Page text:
The threat of a recession has made businesses and employees alike rethink their priorities when it comes to leaving companies or switching roles. While the Great Resignation saw top talent leaving organizations in droves, the pending onset of a recession has had many employees reconsidering the benefits of moving on — making the crux of hiring centered more so on what benefits a new business can offer candidates rather than vice versa. 

This shift in perspective is one that has been around since the pandemic, but now there’s even more pressure on businesses seeking to source top talent from elsewhere to prove themselves to candidates as quickly as possible. Again, this is not an impossible task — just one that needs to be approached with careful planning and precision. Read on for our suggestions on how to gain the employees your business needs while the labor market is hot.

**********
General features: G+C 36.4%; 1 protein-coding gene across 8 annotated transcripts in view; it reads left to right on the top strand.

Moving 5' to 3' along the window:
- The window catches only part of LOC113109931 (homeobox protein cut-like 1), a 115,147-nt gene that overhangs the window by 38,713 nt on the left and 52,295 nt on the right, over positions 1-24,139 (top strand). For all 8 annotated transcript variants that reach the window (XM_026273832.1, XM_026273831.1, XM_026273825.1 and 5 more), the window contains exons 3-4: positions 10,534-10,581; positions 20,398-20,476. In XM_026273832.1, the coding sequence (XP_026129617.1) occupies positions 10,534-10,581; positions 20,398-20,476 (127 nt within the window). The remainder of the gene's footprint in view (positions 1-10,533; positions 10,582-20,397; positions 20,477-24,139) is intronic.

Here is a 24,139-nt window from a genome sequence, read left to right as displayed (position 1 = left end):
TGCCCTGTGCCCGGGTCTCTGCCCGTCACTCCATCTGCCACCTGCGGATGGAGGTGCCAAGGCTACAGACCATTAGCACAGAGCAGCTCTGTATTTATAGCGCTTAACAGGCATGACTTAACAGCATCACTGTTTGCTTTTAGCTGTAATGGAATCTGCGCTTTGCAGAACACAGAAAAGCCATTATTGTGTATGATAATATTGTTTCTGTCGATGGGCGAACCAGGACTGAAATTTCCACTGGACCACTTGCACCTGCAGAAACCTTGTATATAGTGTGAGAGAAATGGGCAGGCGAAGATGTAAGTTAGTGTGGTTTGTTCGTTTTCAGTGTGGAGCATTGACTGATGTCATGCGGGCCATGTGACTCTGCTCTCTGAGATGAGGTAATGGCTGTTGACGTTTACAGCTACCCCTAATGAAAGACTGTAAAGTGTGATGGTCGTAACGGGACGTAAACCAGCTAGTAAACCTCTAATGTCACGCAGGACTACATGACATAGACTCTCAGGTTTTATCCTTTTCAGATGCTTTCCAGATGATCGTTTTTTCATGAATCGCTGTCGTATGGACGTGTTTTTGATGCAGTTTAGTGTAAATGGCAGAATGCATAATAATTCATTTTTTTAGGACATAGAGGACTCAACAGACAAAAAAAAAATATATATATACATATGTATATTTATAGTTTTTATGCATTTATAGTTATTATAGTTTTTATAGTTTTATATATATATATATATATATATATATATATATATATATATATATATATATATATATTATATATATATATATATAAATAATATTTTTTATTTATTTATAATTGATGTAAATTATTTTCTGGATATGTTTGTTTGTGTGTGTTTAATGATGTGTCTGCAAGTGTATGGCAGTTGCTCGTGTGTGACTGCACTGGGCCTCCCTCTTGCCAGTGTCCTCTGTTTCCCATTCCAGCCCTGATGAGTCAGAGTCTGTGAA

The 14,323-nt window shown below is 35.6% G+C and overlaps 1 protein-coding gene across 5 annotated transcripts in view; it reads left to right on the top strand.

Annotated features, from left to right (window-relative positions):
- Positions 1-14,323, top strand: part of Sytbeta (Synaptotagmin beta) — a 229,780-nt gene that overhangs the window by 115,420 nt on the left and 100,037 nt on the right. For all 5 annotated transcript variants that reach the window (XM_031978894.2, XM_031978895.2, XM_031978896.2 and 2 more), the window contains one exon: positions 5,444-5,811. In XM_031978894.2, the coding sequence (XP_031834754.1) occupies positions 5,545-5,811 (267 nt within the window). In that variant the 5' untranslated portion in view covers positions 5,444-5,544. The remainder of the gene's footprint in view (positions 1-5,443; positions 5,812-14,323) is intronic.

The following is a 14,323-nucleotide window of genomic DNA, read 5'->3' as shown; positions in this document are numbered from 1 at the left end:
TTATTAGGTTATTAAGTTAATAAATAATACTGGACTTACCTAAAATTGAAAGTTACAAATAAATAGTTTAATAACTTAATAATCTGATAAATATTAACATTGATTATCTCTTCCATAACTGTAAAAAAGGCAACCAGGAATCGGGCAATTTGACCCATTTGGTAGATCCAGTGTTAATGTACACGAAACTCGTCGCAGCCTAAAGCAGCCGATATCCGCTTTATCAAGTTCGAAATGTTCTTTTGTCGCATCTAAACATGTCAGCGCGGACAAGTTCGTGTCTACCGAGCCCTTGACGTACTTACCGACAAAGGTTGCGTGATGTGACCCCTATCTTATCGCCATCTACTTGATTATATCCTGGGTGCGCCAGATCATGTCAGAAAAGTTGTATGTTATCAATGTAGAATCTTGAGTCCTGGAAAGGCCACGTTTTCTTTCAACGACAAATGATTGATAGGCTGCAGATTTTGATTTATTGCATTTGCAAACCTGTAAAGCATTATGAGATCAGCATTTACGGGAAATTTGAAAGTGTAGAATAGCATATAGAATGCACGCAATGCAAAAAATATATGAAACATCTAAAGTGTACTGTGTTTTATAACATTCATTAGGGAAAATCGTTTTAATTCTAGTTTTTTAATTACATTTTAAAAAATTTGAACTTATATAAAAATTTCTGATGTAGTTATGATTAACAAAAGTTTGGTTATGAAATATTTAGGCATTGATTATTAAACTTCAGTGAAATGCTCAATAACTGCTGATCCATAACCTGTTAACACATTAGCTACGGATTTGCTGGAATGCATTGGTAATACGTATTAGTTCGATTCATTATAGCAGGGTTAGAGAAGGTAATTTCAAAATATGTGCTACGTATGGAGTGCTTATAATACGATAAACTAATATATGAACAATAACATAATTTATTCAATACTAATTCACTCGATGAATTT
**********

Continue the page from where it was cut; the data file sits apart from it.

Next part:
Compete in ways other than pay

You wouldn’t apply for a job that was wildly out of your comfort zone, would you? Neither would the talent you want to acquire. When the modern job seeker looks at job descriptions, the first box to check is that the pay is enough to compensate for the work they will be performing and to provide for themselves and their families. 

One of the old maxims in business was that in order to attract the best, you had to pay more — but that’s simply not the case anymore. In fact, in our recent applicant survey where over 6,000 job seekers responded, pay wasn’t the top deciding factor when it came to accepting positions. Surprisingly enough, today’s applicants are more interested in the flexibility offered at their new roles because they realistically won’t accept roles that cannot support them financially.